5. The District Forum, after analysing the plea taken by both sides and going through the evidence produced by the parties, allowed the complaint on the finding that as per clause 8.2 of the CoC, the groundstaff of the appellantAirlines was expected to make subsequent announcements to secure the presence of the respondents and facilitate them to board the flight. However, no evidence was forthcoming that such announcements were made by the groundstaff of the appellantAirlines. Further, in the etickets issued by the appellants, there is no indication about the fact that the passengers are required to report at the boarding gate 25 (twentyfive) minutes prior to the departure of the flight.
What is mentioned is only that the checkin begins 2 (two) hours prior to the flight time for seat assignment and closes 45 (fortyfive) minutes prior to the scheduled departure. Although the boarding passes were not produced on record, the District Forum went on to observe that in the boarding pass(es) also, nothing was written to show that the passenger must report at the boarding gate 25 (twentyfive) minutes prior to the departure of the flight. In fact, in the same paragraph, the District Forum has adverted to the plea of the respondents that the boarding passes were snatched away from them by the groundstaff of the appellantAirlines at the airport.
It further held that there was no evidence to show that any assistance was provided by the groundstaff of the appellantAirlines to the respondents for reaching upto the boarding gate in time. Moreover, the groundstaff refused to take the complaint of the respondents and instead snatched away the boarding passes from them, leaving them in helpless situation at the airport and forcing them to stay in a hotel for two days at Kolkata.
On such findings, the District Forum proceeded to award compensation to the respondents in the sum of Rs.16,432/( Rupees sixteen thousand four hundred thirty two only) towards airfare for travel to Agartala, Rs.10,000/( Rupees ten thousand only) towards hotel expenditure, Rs.10,000/( Rupees ten thousand only) towards mental agony, harassment and suffering and Rs.5,000/( Rupees five thousand only) towards litigation costs, total amounting to Rs.41,432/( Rupees fortyone thousand four hundred thirty two only) to be paid within two months, failing which to bear interest at the rate of 9% per annum.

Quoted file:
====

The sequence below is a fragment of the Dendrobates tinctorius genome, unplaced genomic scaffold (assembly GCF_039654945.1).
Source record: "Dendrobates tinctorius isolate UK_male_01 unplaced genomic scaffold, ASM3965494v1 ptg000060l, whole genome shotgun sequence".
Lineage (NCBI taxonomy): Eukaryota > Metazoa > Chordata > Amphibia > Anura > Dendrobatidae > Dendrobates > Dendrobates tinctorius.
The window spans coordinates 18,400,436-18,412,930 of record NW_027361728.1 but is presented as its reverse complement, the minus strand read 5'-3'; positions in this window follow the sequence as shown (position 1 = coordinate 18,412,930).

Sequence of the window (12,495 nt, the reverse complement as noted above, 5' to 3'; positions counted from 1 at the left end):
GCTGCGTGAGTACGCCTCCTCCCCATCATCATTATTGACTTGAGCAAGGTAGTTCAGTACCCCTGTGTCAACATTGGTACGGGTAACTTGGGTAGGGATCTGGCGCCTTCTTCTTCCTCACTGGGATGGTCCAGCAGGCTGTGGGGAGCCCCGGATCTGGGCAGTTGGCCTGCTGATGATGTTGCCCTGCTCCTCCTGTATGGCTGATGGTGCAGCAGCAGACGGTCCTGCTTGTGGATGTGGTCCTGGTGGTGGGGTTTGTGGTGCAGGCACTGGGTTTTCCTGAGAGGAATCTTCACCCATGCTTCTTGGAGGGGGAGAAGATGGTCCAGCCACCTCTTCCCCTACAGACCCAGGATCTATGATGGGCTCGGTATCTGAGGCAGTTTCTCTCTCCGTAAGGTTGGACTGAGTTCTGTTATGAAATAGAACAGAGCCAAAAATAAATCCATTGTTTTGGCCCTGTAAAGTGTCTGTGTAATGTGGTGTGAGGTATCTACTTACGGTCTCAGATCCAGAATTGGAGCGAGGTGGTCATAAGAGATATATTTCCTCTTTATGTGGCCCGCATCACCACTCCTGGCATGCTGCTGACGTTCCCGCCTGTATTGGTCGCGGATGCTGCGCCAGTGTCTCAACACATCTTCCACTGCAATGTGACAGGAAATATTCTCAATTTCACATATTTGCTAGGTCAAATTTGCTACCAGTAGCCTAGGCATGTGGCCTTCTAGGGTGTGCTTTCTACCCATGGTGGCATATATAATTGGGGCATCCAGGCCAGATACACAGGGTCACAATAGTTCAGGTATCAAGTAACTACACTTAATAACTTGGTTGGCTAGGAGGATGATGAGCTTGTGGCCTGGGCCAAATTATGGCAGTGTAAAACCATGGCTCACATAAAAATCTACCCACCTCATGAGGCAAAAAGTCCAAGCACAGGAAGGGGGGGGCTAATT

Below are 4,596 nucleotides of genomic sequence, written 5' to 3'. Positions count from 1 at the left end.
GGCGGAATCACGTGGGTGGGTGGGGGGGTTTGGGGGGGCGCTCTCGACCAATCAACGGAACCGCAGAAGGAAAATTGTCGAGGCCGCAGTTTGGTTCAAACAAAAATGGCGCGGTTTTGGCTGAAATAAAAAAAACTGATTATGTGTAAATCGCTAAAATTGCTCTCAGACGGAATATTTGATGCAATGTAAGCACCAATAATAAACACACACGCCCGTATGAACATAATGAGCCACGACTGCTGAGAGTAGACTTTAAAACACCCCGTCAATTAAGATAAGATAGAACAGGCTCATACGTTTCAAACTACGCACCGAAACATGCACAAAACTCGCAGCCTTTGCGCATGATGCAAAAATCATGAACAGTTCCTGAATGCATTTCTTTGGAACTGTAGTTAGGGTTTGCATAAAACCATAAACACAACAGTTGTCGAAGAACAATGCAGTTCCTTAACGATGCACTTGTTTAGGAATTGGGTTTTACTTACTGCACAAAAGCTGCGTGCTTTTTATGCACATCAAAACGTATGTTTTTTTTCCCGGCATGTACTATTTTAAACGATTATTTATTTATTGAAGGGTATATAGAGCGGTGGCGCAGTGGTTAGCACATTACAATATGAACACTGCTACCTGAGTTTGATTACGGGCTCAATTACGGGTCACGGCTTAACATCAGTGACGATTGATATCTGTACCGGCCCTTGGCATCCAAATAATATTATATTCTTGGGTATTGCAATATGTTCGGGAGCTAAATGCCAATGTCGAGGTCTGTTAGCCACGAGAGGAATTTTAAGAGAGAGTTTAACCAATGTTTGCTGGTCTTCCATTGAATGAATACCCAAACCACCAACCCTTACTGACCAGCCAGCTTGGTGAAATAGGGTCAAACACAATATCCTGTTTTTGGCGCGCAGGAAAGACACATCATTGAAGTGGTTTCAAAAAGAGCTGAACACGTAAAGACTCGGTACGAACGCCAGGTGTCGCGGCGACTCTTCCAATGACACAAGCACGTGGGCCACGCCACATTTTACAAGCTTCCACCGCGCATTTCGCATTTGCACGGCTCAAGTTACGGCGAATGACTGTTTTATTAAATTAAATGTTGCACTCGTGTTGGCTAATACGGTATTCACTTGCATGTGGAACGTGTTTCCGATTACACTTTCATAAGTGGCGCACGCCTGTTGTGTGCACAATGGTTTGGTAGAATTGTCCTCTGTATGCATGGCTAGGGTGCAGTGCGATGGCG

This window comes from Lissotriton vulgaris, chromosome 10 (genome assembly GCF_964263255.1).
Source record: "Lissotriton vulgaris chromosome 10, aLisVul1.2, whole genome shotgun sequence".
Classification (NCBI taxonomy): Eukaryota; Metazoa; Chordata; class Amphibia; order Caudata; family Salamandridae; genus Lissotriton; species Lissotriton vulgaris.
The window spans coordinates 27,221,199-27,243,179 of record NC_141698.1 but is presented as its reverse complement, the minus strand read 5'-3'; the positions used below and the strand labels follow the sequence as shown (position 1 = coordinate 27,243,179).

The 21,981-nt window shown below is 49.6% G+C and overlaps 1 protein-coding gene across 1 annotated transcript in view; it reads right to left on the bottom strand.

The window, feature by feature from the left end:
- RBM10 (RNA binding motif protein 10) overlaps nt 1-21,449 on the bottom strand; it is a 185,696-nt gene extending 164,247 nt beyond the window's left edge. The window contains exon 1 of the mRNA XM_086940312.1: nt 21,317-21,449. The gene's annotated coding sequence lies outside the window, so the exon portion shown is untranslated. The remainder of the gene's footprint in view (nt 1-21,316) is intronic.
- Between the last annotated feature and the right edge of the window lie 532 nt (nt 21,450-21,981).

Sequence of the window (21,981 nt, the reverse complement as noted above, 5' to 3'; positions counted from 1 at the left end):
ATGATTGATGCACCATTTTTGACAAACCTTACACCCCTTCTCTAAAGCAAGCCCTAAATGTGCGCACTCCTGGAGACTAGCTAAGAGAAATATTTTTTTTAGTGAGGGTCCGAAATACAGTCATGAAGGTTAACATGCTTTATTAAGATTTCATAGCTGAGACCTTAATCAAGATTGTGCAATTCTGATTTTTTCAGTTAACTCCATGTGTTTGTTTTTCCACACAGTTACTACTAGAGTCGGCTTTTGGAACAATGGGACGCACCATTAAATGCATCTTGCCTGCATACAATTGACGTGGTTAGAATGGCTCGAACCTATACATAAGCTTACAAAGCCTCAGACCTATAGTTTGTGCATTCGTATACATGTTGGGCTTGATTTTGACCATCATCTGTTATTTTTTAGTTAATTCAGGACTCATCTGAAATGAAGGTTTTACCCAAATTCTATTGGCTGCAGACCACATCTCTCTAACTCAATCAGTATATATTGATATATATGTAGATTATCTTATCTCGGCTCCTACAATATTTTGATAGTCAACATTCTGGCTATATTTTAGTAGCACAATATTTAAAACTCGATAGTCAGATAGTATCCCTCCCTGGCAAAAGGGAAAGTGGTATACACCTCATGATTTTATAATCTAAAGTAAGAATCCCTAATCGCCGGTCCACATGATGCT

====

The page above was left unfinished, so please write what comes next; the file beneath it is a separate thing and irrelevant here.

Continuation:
6. The appellants carried the matter in appeal before the State Commission being Appeal Case No. A.61.2017, assailing the judgment and order passed by the District Forum. At the same time, the respondents filed crossappeal being Appeal Case No. A.53.2017 for enhancement of compensation. Both the appeals came to be disposed of by the State Commission by the common judgment and order dated 22.2.2018. The State Commission, more or less affirmed the findings and conclusions recorded by the District Forum by observing that no evidence was forthcoming that proper assistance was given to the respondents to facilitate them to board the flight before the scheduled departure.